HARRISBURG — On Wednesday, Wolf Administration officials shared proposed nursing home regulations to increase the number of hours of care received by residents by 1.4 more hours each day.
The regulations currently in place have not been updated since 1999. The first package of proposals focuses on increasing the minimum standard from 2.7 to 4.1 hours of care within a 24-hour period.
“Revising nursing home regulations is one piece of the administration’s ongoing effort to improve care for residents and working conditions for staff in nursing homes,” said Acting Secretary of Health Alison Beam, during a news conference at Homeland Center in Harrisburg.
Beam, standing alongside leaders of four cabinet agencies as well as a nursing home worker and resident, said this is the first in a series of five packages of proposals based on the latest research, input from subject matter experts and industry stakeholders and informed by lessons learned during the COVID-19 global pandemic.
With the announcement, the department has submitted the first installment of proposed nursing home regulations to the General Assembly, the Independent Regulatory Review Commission and the Legislative Reference Bureau.
The next step is for the first package of proposed regulations to be published in the PA Bulletin by the end of July which starts a 30-day public comment period. The department encourages all interested stakeholders, including industry groups, resident advocates, and the general public to comment on the proposed regulations. Once published, people can submit their comments to the Department of Health via email: RA-DHLTCRegs@pa.gov.
“The Wolf Administration is looking at long-term care in a comprehensive manner and we are committed to getting the proposed updated regulations through the regulatory review process by the end of 2022,” added Beam. “Nursing home regulations have not been updated in nearly 25 years. Given the magnitude and importance of the regulations for more than 72,000 nursing home residents and their families, publishing the proposed updates in packages will allow each section the opportunity for appropriate feedback during the public comment period.”
The department plans to submit the final-form regulations once all five packages of updates move through the state’s review process. These regulations will apply only to the 692 licensed skilled nursing facilities regulated by the Department of Health. Personal care homes and assisted living homes typically housing residents with less acute health care needs are regulated by the Department of Human Services under separate regulations.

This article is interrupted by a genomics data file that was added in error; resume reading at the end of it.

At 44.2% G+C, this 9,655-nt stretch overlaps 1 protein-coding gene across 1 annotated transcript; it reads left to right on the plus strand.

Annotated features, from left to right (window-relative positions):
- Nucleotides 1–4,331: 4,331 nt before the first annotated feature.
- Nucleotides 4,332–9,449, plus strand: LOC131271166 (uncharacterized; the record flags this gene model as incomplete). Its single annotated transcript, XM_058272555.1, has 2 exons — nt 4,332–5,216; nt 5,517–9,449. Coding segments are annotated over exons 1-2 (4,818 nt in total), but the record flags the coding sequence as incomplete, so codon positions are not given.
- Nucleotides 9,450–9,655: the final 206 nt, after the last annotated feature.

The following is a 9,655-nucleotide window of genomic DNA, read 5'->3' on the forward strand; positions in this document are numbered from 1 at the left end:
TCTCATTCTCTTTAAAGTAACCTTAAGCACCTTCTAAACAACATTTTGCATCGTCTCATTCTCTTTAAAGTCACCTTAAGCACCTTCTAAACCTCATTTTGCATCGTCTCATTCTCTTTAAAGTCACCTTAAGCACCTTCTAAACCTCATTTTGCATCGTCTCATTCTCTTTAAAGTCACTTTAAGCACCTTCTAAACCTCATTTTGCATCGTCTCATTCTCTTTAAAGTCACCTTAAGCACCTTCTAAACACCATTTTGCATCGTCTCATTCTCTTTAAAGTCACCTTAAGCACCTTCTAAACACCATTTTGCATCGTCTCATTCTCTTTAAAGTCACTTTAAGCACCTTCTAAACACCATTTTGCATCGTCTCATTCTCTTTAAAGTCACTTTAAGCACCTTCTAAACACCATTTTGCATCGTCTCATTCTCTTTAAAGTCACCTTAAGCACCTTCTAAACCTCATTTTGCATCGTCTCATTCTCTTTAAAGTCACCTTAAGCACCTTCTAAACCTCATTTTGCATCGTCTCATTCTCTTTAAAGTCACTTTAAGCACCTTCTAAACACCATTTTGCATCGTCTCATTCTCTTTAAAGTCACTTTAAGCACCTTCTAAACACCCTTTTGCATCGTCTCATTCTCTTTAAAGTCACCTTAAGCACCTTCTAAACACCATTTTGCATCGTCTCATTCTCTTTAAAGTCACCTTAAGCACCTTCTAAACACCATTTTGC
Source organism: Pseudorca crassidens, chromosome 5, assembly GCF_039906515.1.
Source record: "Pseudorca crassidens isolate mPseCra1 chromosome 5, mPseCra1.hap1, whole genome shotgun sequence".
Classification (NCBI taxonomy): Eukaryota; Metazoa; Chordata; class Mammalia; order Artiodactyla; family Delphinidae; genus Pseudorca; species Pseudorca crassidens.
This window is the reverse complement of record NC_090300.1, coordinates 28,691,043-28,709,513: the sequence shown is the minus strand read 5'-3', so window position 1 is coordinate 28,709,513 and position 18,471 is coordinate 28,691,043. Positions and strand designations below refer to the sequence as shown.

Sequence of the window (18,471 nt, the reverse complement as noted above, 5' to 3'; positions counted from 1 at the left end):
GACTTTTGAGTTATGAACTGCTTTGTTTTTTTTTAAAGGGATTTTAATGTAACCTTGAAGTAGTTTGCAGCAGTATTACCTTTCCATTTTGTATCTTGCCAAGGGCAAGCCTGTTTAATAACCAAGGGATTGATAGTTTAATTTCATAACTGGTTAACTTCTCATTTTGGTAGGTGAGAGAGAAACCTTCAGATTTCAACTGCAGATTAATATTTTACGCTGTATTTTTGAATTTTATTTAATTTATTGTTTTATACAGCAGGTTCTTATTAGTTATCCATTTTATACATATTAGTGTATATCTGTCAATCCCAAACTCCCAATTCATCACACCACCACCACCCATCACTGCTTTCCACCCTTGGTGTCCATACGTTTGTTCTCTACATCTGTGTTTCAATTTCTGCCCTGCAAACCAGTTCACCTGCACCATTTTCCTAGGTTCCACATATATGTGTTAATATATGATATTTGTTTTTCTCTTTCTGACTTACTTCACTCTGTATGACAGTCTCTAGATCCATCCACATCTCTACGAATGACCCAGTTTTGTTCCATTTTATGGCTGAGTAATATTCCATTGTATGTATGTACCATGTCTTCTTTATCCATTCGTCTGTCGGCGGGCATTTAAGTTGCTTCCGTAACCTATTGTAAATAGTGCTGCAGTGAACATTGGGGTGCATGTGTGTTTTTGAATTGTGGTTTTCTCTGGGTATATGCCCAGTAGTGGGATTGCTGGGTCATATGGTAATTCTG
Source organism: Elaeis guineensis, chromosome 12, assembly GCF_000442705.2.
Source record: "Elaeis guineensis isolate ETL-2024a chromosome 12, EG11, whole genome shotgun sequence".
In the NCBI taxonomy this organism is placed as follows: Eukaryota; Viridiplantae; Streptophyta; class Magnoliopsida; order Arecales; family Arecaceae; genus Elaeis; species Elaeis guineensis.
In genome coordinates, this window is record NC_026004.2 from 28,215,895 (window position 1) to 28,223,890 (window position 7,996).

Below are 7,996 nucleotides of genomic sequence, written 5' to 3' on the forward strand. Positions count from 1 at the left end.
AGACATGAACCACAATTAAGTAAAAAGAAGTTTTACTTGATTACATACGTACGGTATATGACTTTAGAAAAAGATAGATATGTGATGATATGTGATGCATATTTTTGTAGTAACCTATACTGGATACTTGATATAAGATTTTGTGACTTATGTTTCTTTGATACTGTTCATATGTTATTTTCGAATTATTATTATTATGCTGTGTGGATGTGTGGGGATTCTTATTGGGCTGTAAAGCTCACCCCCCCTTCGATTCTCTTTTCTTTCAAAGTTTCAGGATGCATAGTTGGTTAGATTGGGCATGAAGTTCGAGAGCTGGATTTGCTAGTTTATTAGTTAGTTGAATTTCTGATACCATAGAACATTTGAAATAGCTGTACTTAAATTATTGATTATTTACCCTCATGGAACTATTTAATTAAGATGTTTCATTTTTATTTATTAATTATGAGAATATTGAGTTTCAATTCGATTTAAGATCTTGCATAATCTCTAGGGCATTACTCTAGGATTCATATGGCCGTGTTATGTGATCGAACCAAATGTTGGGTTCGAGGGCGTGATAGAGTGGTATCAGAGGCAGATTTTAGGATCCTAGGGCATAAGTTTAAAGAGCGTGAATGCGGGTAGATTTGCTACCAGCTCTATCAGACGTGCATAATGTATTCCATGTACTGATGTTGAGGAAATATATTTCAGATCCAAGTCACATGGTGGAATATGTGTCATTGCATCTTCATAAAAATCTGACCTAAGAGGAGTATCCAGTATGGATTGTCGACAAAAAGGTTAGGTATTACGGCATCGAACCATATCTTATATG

The package also requires skilled nursing facilities to comply with the U.S. Centers for Medicare & Medicaid Services (CMS) regulations and requirements. This will make the Department of Health’s oversight process more efficient, create consistency and eliminate confusion in the application of standards.
Skilled nursing facilities and long-term care facilities were disproportionately affected by the impact of COVID-19.
“Robust and ongoing support for all skilled nursing facilities and long-term care facilities has been, and will continue to be, critical in the efforts to battle the pandemic and protect residents and staff,” said Beam. “Lessons learned during the pandemic are being incorporated into the new regulations.”
During the pandemic, the Department of Health supported facilities with the provision of personal protective equipment (PPE), infection prevention and control technical support, staffing support, outbreak response, and ongoing testing.
The Department of Health is also working on the other four packages of proposed regulations that will include proposed updates to other critical topics including change of ownership, staff development, staffing ratios and infection control and prevention. These packages will follow the same process for public comment as this first package of proposed updates.
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